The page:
The country boasts a State Academic Theatre of Opera and Ballet, several drama theatres, theatres for children, orchestras, a national dance company, and the Yerevan film studios, which produce feature, documentary, and science films. The traditional folk arts, especially singing, dancing, and artistic crafts, are popular.

The favorite sports played in Armenia are wrestling, weightlifting, judo, association football, chess, and boxing.

Chess is part of the educational curriculum in Armenia. All students have to take chess as a compulsory subject in school and there are even exams for it! 

The Armenian alphabet is one of the most advanced alphabets in the world.

The world's first textbook of Arithmetic problems was created by an Armenia mathemetician.

Armenian mines produce copper, zinc, gold, and lead.

Armenians use the French word for Thank YouTechnically, the Armenian word for “thank you” is shnorakalutsyun. Instead of using this long word, many Armenian-speakers will use the French merci, along with the term of endearment, jan. The latter can’t be translated, but it expresses a tender attitude.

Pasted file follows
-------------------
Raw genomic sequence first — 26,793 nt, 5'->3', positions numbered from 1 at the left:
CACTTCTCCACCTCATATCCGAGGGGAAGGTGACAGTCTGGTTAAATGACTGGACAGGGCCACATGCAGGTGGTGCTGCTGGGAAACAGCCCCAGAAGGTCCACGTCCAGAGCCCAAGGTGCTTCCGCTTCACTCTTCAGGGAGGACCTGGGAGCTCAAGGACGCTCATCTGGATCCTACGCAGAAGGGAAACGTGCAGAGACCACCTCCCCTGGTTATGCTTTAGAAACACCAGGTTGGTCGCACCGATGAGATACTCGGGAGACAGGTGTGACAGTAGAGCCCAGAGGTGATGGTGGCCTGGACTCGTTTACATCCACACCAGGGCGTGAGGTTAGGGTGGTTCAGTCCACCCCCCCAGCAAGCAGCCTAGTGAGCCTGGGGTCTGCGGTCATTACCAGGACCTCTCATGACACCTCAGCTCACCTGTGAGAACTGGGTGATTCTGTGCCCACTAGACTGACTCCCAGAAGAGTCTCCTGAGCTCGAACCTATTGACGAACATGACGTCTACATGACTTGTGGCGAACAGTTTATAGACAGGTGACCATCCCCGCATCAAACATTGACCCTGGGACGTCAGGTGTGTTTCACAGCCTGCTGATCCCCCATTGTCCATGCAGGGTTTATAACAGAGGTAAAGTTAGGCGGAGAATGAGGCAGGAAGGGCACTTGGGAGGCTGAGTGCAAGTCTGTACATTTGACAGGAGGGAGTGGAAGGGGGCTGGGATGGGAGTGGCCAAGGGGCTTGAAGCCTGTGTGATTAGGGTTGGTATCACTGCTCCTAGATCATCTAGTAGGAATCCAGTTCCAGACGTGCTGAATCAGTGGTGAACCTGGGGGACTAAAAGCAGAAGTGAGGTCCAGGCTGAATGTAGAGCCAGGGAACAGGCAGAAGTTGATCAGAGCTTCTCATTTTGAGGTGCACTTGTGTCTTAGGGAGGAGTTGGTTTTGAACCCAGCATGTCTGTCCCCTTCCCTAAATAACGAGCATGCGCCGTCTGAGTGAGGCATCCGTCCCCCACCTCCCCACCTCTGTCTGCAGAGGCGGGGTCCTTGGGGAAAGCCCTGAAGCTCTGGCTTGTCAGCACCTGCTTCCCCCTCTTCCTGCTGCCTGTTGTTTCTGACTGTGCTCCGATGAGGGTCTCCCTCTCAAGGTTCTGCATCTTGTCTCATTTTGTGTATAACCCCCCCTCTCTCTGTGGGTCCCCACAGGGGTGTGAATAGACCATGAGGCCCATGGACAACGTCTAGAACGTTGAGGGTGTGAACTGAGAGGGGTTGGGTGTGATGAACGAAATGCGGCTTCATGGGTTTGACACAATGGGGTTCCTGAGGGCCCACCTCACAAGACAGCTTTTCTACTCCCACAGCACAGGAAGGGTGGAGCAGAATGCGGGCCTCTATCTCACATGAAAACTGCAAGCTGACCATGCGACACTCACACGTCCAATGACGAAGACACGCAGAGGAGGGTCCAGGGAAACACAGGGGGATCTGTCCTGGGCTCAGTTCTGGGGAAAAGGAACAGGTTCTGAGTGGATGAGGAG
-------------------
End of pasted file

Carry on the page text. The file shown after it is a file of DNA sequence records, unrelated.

Armenia is a bird-watchers delight, home as it is to 345 of Europe's estimated 530 bird species. Highlights include falcons, swans and eagles.

From late March to August, around 650 pairs of breeding white storks descend onto wetland-adjacent villages in Armenia, settling into numbered nests where they will hatch nestlings and teach the babies to feed. 

Armenians are open-hearted and keep communication simple. Sometimes, this might mean they don’t leave a lot of personal space. Locals like to speak face-to-face and look straight into someone’s eye while making some kind of physical contact. It’s also customary to ask personal and detailed questions. It’s a perfectly normal thing to do in the country and isn’t considered rude.

Armenians are hospitable and love having guests at their homes—especially foreigners who are likely to be greeted with warmth and a table piled with as much food as it can hold. Moreover, guests will be “forced” to try all the dishes. To not try everything would be considered insulting to the host.